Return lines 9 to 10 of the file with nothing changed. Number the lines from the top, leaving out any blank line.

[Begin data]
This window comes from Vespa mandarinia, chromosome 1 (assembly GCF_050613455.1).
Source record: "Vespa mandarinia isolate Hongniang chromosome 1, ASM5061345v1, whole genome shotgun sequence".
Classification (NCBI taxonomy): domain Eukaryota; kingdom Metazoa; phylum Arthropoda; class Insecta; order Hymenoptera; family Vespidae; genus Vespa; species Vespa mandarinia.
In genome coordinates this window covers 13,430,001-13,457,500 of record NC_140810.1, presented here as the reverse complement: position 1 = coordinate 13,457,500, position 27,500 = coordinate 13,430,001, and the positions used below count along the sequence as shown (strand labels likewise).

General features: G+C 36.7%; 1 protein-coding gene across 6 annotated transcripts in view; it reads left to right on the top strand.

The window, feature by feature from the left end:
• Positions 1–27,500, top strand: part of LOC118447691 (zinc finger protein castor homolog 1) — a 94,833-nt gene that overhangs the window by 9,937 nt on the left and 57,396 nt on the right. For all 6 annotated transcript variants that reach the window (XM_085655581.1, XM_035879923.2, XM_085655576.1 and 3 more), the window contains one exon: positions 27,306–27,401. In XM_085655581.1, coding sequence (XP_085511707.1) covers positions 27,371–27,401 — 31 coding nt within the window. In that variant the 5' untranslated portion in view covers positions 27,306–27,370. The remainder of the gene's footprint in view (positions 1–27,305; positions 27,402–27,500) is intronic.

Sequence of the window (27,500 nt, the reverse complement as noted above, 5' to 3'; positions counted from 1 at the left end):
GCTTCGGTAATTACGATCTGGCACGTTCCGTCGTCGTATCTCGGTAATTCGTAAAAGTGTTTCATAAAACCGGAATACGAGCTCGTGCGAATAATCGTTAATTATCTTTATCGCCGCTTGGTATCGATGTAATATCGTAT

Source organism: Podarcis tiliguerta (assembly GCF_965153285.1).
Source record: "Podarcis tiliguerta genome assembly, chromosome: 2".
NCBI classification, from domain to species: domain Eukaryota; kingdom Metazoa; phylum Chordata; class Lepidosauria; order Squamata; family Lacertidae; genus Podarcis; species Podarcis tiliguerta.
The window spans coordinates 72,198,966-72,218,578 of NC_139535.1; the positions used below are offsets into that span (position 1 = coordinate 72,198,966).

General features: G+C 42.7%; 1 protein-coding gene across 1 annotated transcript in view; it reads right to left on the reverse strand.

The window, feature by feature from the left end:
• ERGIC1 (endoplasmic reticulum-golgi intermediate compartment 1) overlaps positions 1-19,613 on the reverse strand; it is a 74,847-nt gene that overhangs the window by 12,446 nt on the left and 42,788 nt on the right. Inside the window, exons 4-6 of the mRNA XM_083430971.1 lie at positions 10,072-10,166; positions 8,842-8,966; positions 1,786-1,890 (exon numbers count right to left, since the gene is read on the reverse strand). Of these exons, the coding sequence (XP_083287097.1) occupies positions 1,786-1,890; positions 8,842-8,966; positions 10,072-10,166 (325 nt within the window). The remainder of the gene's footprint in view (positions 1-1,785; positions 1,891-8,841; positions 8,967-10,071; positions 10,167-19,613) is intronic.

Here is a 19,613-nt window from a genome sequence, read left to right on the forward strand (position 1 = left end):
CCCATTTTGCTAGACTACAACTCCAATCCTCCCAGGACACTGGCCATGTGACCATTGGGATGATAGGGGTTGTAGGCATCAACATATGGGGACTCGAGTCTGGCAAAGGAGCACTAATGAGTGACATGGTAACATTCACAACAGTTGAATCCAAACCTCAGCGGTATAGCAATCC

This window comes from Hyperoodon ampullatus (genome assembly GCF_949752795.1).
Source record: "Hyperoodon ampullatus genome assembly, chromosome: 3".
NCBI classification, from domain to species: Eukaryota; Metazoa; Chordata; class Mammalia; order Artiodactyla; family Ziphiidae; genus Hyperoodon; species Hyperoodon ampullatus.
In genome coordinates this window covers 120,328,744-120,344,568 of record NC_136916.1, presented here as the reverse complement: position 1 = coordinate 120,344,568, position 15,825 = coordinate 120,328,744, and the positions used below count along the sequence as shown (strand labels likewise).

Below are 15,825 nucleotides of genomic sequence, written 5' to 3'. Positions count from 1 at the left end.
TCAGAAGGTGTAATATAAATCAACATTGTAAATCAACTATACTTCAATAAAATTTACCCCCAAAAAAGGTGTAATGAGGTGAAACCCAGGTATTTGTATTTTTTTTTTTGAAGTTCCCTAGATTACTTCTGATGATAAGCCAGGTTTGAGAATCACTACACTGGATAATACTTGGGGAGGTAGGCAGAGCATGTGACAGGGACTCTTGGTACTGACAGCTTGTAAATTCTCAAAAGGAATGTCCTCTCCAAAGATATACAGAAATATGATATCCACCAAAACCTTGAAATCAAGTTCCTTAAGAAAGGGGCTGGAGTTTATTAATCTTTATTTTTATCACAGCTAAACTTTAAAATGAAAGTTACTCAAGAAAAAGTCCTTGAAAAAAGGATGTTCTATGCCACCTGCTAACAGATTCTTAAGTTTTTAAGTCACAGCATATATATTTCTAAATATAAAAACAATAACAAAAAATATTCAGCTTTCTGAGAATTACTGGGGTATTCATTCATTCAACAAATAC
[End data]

GCTTCGGTAATTACGATCTGGCACGTTCCGTCGTCGTATCTCGGTAATTCGTAAAAGTGTTTCATAAAACCGGAATACGAGCTCGTGCGAATAATCGTTAATTATCTTTATCGCCGCTTGGTATCGATGTAATATCGTAT

Source organism: Podarcis tiliguerta (assembly GCF_965153285.1).